Bungling the Steps Before Making a Job Offer

5) Why employers need to stop asking for salary history

If you want to hire the best qualified people, you need to stop insisting on seeing someone’s salary history in your hiring process. Not in your ads, not on your applications, not in your interviews, and not when you make your job offer.

6) Don’t negotiate when you are desperate to make a hire

If you have not started your first round interviews with a field of at least six highly qualified candidates, you will probably find yourself coming down to the wire with only one viable candidate at offer time. That makes your hiring decision both simple and dangerously flawed.

7) Revisit your expectations before making a job offer

Before the courtship phase of your relationship turns into a marriage proposal….hit the pause button. Check in with your candidate. Have a conversation about your expectations, and theirs. 

8) The value of employment references

By and large, great people have great references. At the end of a good reference call, you should feel more energized and excited about hiring the candidate. If you don’t, it should be a red flag for you.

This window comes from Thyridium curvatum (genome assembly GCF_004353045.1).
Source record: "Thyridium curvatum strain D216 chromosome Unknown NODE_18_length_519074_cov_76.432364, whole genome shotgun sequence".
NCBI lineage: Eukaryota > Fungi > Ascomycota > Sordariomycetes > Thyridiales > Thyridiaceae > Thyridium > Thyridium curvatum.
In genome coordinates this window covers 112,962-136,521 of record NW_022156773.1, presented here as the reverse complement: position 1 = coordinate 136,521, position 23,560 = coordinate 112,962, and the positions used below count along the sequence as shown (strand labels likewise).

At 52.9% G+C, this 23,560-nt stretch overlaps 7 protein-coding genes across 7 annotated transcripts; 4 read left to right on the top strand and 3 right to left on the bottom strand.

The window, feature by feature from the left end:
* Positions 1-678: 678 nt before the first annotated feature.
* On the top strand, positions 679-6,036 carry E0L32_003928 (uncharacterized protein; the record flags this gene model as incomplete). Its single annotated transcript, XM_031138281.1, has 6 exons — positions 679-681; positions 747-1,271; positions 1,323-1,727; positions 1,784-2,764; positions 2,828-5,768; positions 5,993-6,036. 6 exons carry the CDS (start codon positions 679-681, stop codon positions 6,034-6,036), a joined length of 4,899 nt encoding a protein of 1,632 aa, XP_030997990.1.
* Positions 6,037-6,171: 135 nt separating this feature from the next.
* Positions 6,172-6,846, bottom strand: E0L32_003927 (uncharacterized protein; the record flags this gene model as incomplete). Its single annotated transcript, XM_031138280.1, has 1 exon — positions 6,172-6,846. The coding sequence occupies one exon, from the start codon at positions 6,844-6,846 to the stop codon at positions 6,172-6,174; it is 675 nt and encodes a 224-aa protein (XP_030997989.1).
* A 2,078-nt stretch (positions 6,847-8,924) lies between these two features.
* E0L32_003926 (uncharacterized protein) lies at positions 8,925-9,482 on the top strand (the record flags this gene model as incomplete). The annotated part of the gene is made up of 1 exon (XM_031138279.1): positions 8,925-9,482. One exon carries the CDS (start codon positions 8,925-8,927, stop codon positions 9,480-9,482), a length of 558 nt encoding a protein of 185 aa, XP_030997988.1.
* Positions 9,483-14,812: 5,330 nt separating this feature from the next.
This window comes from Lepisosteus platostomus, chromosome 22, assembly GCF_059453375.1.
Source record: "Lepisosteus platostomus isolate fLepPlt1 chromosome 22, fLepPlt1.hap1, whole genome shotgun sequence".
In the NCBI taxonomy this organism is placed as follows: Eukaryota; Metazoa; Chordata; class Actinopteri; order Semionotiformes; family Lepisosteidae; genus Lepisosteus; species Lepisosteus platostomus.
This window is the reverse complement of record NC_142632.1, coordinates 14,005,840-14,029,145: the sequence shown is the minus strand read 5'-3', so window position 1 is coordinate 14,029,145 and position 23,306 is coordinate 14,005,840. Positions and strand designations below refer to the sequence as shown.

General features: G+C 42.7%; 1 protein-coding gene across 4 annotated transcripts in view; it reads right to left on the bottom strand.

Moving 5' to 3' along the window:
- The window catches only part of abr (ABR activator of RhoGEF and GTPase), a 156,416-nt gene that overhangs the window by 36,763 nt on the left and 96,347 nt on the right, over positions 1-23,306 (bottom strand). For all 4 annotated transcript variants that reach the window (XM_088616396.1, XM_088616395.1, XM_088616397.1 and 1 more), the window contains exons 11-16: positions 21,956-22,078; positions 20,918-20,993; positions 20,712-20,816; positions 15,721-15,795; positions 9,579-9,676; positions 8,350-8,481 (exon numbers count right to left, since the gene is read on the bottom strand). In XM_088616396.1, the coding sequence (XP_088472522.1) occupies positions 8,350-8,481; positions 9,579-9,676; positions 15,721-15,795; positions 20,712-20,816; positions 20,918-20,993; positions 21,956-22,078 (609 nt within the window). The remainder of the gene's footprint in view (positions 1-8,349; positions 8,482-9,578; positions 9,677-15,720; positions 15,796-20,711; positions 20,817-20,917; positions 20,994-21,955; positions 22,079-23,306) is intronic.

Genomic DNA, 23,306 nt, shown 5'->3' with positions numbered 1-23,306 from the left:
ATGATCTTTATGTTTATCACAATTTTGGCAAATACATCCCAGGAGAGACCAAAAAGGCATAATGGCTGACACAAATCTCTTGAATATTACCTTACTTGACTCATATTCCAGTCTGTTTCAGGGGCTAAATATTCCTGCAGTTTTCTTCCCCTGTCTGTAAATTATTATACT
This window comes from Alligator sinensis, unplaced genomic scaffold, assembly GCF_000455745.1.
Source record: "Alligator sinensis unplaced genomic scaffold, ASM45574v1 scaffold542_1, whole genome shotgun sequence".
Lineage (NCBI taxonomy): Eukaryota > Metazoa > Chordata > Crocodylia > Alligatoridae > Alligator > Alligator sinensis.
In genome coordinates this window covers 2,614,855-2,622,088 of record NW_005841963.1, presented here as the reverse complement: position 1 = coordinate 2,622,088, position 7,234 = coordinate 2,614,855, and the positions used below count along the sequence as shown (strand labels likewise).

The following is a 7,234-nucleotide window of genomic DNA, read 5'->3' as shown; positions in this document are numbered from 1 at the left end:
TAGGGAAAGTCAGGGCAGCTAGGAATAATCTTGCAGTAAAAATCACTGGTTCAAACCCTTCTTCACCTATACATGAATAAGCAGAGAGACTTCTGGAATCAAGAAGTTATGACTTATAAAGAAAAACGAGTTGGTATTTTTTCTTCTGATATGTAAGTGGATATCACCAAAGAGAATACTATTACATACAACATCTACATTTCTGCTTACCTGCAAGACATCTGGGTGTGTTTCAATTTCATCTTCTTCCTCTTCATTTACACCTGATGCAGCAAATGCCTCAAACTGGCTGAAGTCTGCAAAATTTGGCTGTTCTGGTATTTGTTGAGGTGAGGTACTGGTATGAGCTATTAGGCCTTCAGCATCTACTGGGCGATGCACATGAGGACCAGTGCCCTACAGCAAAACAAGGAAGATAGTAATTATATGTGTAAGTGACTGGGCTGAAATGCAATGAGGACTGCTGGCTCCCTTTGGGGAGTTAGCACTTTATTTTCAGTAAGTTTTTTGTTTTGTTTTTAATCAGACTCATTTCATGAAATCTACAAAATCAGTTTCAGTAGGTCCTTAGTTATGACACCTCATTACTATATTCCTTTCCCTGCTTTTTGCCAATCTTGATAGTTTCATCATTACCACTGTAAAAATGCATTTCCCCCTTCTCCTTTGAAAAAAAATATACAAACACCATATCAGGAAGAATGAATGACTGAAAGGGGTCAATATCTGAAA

9) Beware of falling into your salary spreadsheet when calculating salary

Beware of the zombie-like trance, and appearance of rational thought that an excel salary spreadsheet offers. Look up from your screen at the real live thinking human being you want to hire, and be sure you understand their expectations. No candidate ever wants to hear about “room to grow” in their future salary when you just offered them a lower present salary than they anticipated.

10) How Long Should You Wait for a Response to Your Job Offer?

My father-in-law often said that, “Deals that don’t happen quickly, usually don’t happen.” The longer I work in the executive search business, the more I value that advice.

“To get what you want from the hiring process,
help the candidate get what they want.” (Click to Tweet)

Failing to Properly Set Salary for a New Hire

11) How compensation professionals think about setting salary

Many hiring managers struggle to find a framework to talk strategically about employee compensation. Fortunately, most  compensation experts agree on what factors you should consider when making a job offer.

12) Why lowball salary offers are a mistake